However, these measures will follow the ongoing restructuring process Meyer Burger announced in November 2017, which are on track, according to the company. Meyer Burger contracted Spain’s Mondragon Assembly for its SWCT equipment manufacturing (see Meyer Burger Outsources SWCT Production). The company sold its solar systems business to 3S Solar Plus AG under the leadership of its former executive (see Meyer Burger Transfers Solar Systems Business). And it has entered a manufacturing services agreement with Flex to produce its diamond wire saws in Suzhou, China from January 2019. With this, Meyer Burger will discontinue production at Thun, Switzerland facility as planned by the end of 2018 (see Meyer Burger To Close Down Thun Production).
Technology updates – many new products, new HJT record modules
In collaboration with French research institution CEA INES, Meyer Burger has been able to achieve a new heterojunction 72 cell module performance record at 410 W on its HELiA platform. This module was also designed using bifacial technology, reaching 480 W and presented at Intersolar Europe” (see 480 W HJT Module from Meyer Burger).
Meyer Burger presented several new products it introduced during the SNEC 2018 show in Shanghai in May – a new Diamond Wire Saw with increased throughput and 20% reduced production costs per wafer, new cell coating tools with throughputs over 6,000 wafers/hour, and a wafer inspection system with up to 8,300 wafers per hour throughput.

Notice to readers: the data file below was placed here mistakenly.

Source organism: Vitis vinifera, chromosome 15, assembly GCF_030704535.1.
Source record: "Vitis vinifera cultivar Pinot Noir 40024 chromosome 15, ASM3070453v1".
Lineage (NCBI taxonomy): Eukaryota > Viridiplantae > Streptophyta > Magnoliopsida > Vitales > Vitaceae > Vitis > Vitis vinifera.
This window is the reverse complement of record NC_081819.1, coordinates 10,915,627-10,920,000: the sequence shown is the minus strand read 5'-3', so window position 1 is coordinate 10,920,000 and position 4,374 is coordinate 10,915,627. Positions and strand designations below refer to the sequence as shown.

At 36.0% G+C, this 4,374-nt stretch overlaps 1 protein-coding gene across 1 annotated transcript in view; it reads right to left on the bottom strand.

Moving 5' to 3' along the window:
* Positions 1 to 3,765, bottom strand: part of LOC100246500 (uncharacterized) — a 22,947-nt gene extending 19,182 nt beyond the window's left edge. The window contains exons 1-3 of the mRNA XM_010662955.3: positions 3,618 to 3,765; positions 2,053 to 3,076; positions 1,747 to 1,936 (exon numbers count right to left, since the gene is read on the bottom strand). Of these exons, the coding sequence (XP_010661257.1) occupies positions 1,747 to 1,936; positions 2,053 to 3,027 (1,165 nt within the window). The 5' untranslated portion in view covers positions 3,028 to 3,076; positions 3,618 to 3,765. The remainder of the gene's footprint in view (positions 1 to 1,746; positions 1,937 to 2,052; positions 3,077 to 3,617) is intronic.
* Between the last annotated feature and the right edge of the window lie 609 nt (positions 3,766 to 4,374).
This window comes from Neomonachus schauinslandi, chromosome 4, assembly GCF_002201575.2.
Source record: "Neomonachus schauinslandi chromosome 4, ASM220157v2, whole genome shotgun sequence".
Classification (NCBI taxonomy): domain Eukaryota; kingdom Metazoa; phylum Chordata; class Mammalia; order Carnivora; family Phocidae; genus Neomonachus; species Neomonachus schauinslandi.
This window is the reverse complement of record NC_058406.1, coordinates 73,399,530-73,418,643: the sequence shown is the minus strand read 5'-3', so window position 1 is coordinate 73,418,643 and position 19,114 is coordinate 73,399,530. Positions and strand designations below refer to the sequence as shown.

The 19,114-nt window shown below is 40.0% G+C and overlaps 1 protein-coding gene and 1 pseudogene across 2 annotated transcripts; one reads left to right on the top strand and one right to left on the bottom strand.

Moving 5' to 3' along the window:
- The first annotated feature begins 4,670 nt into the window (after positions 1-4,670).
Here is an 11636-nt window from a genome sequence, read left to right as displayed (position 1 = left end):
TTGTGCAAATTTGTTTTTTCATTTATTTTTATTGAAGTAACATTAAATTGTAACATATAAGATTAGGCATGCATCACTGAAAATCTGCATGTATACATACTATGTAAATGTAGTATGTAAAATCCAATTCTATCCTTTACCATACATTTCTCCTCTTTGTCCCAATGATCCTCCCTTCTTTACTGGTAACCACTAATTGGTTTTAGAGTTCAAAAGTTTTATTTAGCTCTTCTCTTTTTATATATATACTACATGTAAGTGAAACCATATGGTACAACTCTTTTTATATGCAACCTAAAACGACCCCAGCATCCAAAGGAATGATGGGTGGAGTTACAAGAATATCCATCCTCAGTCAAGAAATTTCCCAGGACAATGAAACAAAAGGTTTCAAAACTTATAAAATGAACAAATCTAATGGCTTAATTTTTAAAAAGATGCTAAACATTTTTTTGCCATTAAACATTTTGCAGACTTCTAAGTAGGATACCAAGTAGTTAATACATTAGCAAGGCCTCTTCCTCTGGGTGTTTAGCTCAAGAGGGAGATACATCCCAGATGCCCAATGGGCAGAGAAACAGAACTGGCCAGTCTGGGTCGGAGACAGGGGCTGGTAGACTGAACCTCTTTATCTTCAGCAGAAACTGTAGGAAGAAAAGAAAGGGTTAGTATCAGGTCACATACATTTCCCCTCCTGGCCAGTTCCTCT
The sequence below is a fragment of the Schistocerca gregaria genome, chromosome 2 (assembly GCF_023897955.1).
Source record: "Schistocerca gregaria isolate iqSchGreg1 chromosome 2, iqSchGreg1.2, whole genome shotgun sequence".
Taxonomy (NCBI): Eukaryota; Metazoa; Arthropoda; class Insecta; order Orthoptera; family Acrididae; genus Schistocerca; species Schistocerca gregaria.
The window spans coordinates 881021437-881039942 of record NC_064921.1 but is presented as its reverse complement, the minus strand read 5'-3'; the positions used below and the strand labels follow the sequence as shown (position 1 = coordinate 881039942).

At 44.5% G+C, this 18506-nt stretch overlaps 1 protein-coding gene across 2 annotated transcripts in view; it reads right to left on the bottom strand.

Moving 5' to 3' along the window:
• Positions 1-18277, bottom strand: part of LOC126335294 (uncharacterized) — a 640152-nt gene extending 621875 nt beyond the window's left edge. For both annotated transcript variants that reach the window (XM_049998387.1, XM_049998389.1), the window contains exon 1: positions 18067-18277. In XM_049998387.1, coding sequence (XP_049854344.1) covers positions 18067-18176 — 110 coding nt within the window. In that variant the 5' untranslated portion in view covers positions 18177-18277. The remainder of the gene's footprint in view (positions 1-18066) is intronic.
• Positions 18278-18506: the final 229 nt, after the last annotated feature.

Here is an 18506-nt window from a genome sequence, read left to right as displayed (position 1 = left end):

It also highlighted recent sales of its proprietary cell connection system SWCT to produce ‘multi-busbar’ module technology, which it sold in H1/2018 to REC for processing its new n-type cells, Panasonic for its heterojunction cells, and an undisclosed Asian customer.
The Chinese government’s decision to cut subsidies for local project development caught Meyer Burger by surprise, like everyone else in the solar sector. This impacted the order intake for H1/2018, and as a result, the management has reduced its 2018 net sales guidance to CHF 400 million to CHF 440 million ($402.6 million to $443 million), while it maintained the EBITDA margin guidance of about 10%.
Meyer Burger believes the China 5/31 announcement will only have short term implications on a global level. It pointed to data from several analysts that expect global demand to grow strongly as of 2019 again. According to SolarPower Europe’s medium scenario over 630 GW will be installed until 2022. Moreover, the global solar dependence on China is expected to lessen – with over 2/3 of solar installations to be installed outside China as of 2019, compared to 47% in 2017.
“The long-term positive growth scenario for the PV industry remains intact and further substantial expansion to the end-installed PV capacity is expected for years to come. The positive trend towards high efficiency in cells and modules will also continue and provide good opportunities for Meyer Burger’s SWCT and HJT technologies,” noted the management.